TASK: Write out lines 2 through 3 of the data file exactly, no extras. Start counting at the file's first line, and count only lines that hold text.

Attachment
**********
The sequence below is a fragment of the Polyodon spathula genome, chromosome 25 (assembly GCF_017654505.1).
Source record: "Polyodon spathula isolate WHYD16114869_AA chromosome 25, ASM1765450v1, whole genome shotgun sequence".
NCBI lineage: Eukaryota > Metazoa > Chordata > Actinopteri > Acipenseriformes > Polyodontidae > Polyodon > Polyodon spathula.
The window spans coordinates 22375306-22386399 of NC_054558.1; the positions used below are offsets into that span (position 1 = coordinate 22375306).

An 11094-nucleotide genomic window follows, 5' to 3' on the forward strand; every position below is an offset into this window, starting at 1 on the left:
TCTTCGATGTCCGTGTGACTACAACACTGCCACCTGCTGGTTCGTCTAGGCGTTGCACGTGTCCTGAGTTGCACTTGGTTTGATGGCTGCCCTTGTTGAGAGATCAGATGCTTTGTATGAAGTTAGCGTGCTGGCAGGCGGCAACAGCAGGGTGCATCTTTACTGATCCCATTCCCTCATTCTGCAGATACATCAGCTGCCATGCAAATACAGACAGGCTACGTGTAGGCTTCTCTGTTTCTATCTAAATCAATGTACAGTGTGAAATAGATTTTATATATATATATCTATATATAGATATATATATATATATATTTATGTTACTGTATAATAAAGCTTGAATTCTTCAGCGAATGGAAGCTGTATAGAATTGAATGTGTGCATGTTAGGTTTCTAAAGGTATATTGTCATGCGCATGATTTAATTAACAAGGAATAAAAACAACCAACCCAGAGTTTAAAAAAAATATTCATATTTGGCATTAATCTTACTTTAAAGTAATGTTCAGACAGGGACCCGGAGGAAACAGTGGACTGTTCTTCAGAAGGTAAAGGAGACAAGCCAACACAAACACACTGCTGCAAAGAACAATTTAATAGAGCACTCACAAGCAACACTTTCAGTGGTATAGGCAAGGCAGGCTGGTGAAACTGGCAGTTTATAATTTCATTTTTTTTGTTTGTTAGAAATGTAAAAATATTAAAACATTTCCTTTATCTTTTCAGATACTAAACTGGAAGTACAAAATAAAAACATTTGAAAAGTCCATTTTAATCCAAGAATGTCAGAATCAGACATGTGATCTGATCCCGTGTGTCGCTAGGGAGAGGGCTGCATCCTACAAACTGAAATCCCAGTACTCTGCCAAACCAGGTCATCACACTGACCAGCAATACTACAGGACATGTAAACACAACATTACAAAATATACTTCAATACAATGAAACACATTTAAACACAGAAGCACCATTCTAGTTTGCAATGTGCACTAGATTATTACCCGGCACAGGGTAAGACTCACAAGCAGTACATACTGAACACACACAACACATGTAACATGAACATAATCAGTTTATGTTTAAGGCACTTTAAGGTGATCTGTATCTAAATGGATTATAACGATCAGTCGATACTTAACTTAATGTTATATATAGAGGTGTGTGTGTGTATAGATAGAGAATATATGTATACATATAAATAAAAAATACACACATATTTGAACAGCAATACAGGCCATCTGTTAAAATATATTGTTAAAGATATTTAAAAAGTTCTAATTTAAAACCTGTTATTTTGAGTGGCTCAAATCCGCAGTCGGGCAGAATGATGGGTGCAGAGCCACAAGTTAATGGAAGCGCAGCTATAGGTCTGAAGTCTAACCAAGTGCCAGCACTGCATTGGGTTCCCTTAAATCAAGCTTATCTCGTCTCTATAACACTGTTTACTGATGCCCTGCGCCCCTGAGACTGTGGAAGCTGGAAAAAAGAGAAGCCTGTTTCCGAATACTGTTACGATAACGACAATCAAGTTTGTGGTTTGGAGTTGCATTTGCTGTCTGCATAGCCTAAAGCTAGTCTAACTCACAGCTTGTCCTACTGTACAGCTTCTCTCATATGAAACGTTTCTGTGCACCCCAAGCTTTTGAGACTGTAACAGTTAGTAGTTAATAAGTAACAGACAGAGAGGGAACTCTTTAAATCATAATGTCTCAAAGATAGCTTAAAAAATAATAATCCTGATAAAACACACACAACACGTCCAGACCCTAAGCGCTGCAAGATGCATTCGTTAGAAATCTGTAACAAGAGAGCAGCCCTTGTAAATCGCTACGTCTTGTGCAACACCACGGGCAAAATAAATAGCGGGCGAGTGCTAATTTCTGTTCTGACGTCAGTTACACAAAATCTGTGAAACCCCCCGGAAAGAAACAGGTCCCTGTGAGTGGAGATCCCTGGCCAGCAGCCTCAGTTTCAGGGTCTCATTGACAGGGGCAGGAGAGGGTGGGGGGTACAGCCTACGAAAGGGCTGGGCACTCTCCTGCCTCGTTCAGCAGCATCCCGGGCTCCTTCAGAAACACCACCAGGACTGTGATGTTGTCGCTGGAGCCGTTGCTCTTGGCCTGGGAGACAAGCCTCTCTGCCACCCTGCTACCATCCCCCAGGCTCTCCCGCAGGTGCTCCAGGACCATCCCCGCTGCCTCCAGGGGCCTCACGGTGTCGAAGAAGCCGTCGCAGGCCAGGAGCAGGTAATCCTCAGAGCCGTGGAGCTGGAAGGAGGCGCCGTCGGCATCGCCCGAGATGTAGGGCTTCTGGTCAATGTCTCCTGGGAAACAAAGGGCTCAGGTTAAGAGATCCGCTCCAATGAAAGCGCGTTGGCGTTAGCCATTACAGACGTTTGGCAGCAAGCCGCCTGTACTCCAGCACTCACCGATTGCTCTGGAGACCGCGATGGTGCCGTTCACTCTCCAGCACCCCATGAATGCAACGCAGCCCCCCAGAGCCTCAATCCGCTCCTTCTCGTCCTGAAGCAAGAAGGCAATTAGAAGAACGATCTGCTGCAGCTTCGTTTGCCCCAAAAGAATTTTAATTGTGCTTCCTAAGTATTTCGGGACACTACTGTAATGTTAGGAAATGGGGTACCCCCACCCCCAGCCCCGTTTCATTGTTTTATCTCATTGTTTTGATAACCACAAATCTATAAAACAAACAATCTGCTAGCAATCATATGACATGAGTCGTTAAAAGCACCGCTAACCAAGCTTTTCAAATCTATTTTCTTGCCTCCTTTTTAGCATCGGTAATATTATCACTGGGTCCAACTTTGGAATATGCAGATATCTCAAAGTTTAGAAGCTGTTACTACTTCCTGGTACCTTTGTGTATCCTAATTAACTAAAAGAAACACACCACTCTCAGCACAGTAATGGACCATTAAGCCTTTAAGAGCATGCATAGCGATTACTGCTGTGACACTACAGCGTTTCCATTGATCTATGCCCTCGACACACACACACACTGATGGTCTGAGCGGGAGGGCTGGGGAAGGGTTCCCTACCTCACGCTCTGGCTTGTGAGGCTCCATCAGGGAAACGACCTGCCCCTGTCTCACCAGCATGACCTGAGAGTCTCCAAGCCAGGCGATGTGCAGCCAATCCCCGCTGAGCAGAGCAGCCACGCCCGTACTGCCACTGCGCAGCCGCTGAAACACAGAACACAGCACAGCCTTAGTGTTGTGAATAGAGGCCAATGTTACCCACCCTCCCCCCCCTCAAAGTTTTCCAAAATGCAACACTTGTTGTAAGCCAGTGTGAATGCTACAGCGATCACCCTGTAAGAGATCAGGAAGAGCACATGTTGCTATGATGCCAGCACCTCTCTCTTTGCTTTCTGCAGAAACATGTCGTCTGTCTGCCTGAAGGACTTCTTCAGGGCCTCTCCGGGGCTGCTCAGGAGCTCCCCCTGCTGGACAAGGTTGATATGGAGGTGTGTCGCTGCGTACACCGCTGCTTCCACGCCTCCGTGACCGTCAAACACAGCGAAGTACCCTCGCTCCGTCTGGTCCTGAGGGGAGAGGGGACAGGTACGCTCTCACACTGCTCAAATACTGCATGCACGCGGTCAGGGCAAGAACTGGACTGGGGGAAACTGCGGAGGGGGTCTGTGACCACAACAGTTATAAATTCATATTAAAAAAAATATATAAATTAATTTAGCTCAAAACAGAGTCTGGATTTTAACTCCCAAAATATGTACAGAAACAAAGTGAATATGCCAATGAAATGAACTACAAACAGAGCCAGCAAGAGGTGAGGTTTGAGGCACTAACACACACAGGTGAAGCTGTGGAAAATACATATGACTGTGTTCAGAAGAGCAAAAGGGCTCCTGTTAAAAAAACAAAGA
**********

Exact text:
Source record: "Polyodon spathula isolate WHYD16114869_AA chromosome 25, ASM1765450v1, whole genome shotgun sequence".
NCBI lineage: Eukaryota > Metazoa > Chordata > Actinopteri > Acipenseriformes > Polyodontidae > Polyodon > Polyodon spathula.